The life of those who dwell in the secret place of the Most High may be called a Hidden Life, because the animating principle, the vital or operative element, is not so much in itself as in another. It is a life grafted into another life. It is the life of the soul, incorporated into the life of Christ; and in such a way, that, while it has a distinct vitality, it has so very much in the sense, in which the branch of a tree may be said to have a distinct vitality from the root.

Monday, July 13, 2015

A Univeral Conception of God

There is a period, however, in the process of sanctification, when God is gradually withdrawn from [His former] position [in our minds], and ceases to be either limited or local. At this period, the well-defined and impressive image, which had been present to our thoughts for many years, becomes more and more indistinct,  more and more remote from us, until it entirely disappears. But this withdrawment of God from a particular locality, which at first is perplexing and trying, is followed by his substitution and re-appearance to the eye of faith, not exclusively in any one place or thing, but in all things and all places;— in every tree, and plant and rock, and flower; in every star, in the wandering moon, in the floating cloud, in the wide and deep sea,— in insects and birds, and the wild beasts of the mountain,— in men, who more than any thing else, bear the image of God; — and in all events, as well as in all things.

The idea which we have of God under these circumstances, may be described as a general one,  and perhaps as an indistinct or indefinite one. It is necessarily wanting in that clear and definite outline, which characterizes that restricted and inadequate idea of God, which represents Him to the mind’s eye as having a particular form and a particular place. The true idea, that which reveals Him without the limitations of form and place, is indistinct in the sense of being without definite bounds, but not in the sense of its being unreal, and is general without being weakened by its unlimited extent. Without, assigning God to any one thing or place, it recognizes Him, rejoices in Him, and receives Him in all. Happy is the man, whose heart is so purified that it is thus brought into unity with a God universal.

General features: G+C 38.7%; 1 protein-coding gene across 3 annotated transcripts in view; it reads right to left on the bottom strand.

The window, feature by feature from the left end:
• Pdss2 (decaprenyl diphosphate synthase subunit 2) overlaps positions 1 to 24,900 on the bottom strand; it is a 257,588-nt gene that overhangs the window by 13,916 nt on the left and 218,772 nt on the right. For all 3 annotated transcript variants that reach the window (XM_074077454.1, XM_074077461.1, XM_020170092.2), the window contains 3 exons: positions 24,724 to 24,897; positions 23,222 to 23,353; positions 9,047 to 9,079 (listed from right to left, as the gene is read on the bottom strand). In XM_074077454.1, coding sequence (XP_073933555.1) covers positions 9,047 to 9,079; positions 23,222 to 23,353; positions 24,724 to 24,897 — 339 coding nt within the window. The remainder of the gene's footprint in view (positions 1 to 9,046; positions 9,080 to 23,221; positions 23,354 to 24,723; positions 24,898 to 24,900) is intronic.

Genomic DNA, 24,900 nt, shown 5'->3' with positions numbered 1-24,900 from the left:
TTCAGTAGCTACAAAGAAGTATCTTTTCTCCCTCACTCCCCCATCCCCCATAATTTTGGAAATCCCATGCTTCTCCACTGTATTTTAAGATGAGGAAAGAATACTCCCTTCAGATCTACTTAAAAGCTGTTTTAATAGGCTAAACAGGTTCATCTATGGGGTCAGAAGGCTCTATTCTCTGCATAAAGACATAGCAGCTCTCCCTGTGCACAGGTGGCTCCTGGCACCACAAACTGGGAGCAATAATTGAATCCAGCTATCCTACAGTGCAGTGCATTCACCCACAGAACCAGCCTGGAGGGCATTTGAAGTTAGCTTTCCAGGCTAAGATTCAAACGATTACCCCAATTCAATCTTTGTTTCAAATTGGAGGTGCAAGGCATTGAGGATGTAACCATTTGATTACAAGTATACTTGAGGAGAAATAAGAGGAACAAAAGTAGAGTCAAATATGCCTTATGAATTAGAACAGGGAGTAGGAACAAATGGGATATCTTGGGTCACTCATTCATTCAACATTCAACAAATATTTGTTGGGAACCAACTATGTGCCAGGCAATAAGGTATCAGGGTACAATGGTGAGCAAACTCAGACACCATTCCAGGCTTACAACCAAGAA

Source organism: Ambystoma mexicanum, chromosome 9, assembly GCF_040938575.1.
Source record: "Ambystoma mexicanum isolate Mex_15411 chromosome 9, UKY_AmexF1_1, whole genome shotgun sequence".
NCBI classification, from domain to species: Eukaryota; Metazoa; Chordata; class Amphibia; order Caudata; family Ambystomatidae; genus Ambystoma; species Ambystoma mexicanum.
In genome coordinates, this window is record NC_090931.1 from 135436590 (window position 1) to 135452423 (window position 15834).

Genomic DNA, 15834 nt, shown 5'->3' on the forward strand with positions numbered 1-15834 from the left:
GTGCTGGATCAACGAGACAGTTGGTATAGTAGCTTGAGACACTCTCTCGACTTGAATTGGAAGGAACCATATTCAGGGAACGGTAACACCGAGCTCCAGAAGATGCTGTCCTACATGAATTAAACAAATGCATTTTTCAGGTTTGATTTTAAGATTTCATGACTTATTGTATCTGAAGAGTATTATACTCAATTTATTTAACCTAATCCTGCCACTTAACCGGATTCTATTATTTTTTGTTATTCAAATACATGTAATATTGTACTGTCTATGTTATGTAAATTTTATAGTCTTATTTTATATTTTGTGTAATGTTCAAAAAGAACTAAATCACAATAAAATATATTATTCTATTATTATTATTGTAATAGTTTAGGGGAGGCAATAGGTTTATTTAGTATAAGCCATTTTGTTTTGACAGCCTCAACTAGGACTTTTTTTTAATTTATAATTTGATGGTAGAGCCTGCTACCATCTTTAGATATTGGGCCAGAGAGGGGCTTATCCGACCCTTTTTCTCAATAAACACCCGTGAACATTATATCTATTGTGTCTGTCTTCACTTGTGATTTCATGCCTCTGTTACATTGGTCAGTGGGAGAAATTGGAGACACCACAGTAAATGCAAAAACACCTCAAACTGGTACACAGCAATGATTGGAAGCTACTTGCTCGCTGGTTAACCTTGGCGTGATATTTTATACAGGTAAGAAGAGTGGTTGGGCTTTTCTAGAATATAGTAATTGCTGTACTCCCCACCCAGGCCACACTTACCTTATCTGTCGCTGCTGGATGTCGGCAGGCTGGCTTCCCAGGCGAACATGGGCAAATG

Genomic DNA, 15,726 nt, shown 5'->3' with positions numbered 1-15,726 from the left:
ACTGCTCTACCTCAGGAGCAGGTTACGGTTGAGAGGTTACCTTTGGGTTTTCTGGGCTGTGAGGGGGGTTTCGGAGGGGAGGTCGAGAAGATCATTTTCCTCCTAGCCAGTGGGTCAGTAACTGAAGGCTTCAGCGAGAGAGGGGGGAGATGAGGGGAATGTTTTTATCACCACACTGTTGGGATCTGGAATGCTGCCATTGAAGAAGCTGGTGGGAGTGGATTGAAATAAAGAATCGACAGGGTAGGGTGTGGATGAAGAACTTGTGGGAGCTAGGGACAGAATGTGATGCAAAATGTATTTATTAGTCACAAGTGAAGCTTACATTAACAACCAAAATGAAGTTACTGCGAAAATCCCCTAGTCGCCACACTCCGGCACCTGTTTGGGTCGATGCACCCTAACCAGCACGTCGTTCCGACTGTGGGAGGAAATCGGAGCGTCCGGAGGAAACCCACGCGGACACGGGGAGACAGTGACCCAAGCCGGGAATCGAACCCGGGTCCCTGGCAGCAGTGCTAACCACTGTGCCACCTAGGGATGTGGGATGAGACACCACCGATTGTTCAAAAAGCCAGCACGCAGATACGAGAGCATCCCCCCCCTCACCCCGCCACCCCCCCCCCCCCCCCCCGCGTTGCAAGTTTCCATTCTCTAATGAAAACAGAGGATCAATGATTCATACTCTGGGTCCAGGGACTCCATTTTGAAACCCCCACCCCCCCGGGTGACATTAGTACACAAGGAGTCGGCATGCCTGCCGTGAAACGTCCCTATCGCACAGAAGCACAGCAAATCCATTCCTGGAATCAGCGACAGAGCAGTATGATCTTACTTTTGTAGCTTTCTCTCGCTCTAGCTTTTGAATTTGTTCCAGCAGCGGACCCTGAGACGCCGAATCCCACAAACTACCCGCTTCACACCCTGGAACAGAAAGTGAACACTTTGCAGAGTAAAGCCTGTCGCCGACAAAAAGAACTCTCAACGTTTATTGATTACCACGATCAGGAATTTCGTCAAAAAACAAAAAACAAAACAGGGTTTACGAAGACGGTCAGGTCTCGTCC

To him who has this deeper insight and this higher unity, God breathes in the vernal zephyr, and shines brightly in the summer's sun; he sees Him molding and painting the fruits of autumn, and sending the hoar-frosts and piling up the snows of winter; all inanimate nature is full of Him. He sees God also in what is ordinarily called the work of men's hands. It is God that spreads his pillow — it is God that builds his house — it is God that plows his fields — it is God that sells for him and buys for him; God gives him pain and sends him joy — smites him when he is sick, and heals him when be gets well. And what God does for Himself, He does also for  others,  and for communities. It is God that builds up and puts down — that makes kings and makes subjects — that builds up one nation and destroys another — that binds the chains of the captive and gives liberty to the free — that makes war and makes peace. All men, and princes and nations are in his hands like clay in the hands of the potter. His eternal will, which  never has changed, and never can change, dashes them to pieces, or fashions them to everlasting life. All things are his sin only excepted, and sin is sin, because it is not of God. Whatever is not of God is of the devil — and  whatever  is of the devil is sin.

What blessed results would follow, if all men had that faith which deprives God of form, and displaces Him from a particular locality, in order that being without form, He may attach Himself to all forms, and that being without place, He may be found present in all places. Such a faith, if it would not at once carry us up to the New Jerusalem, would do that which amounts to much the same thing — it would bring the New Jerusalem down to earth, and would expand its golden walls and gates to the limits of the world and of the universe.

Guide to Holiness, Vol. iii.  pp. 121-123. Quoted by Asa Mahan in The Oberlin Quarterly Review, Vol. 4, Jan. 1849, pp. 117, 118.

No comments:

Post a Comment